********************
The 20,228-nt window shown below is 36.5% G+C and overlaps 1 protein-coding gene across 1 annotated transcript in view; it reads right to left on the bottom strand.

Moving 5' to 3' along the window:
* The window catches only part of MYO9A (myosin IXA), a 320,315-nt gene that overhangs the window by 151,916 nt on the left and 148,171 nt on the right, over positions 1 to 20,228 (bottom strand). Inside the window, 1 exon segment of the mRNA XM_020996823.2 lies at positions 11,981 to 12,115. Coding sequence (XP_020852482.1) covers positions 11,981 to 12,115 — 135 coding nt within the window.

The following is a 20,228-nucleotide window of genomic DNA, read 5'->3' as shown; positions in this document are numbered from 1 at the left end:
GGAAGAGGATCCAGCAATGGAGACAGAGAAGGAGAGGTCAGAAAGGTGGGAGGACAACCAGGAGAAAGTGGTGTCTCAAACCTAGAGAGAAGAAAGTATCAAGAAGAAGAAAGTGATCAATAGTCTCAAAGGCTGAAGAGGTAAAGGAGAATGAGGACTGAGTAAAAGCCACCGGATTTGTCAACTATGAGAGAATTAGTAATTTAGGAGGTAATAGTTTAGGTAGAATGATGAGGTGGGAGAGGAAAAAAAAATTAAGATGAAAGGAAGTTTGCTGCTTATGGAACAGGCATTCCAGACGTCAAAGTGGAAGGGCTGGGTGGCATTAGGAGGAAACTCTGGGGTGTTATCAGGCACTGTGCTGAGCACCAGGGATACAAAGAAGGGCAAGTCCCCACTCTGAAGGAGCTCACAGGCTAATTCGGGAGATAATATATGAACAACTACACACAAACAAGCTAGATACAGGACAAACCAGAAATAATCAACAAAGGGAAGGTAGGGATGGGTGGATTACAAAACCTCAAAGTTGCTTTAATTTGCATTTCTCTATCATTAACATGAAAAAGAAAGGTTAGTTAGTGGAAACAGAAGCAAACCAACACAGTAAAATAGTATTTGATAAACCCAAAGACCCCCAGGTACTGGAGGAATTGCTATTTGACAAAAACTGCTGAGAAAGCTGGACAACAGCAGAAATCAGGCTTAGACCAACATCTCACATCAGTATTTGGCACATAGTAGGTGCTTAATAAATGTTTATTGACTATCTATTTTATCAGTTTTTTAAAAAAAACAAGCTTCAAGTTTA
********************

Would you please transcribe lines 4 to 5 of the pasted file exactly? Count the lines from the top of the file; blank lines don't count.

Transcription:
The following is a 20,228-nucleotide window of genomic DNA, read 5'->3' as shown; positions in this document are numbered from 1 at the left end:
GGAAGAGGATCCAGCAATGGAGACAGAGAAGGAGAGGTCAGAAAGGTGGGAGGACAACCAGGAGAAAGTGGTGTCTCAAACCTAGAGAGAAGAAAGTATCAAGAAGAAGAAAGTGATCAATAGTCTCAAAGGCTGAAGAGGTAAAGGAGAATGAGGACTGAGTAAAAGCCACCGGATTTGTCAACTATGAGAGAATTAGTAATTTAGGAGGTAATAGTTTAGGTAGAATGATGAGGTGGGAGAGGAAAAAAAAATTAAGATGAAAGGAAGTTTGCTGCTTATGGAACAGGCATTCCAGACGTCAAAGTGGAAGGGCTGGGTGGCATTAGGAGGAAACTCTGGGGTGTTATCAGGCACTGTGCTGAGCACCAGGGATACAAAGAAGGGCAAGTCCCCACTCTGAAGGAGCTCACAGGCTAATTCGGGAGATAATATATGAACAACTACACACAAACAAGCTAGATACAGGACAAACCAGAAATAATCAACAAAGGGAAGGTAGGGATGGGTGGATTACAAAACCTCAAAGTTGCTTTAATTTGCATTTCTCTATCATTAACATGAAAAAGAAAGGTTAGTTAGTGGAAACAGAAGCAAACCAACACAGTAAAATAGTATTTGATAAACCCAAAGACCCCCAGGTACTGGAGGAATTGCTATTTGACAAAAACTGCTGAGAAAGCTGGACAACAGCAGAAATCAGGCTTAGACCAACATCTCACATCAGTATTTGGCACATAGTAGGTGCTTAATAAATGTTTATTGACTATCTATTTTATCAGTTTTTTAAAAAAAACAAGCTTCAAGTTTA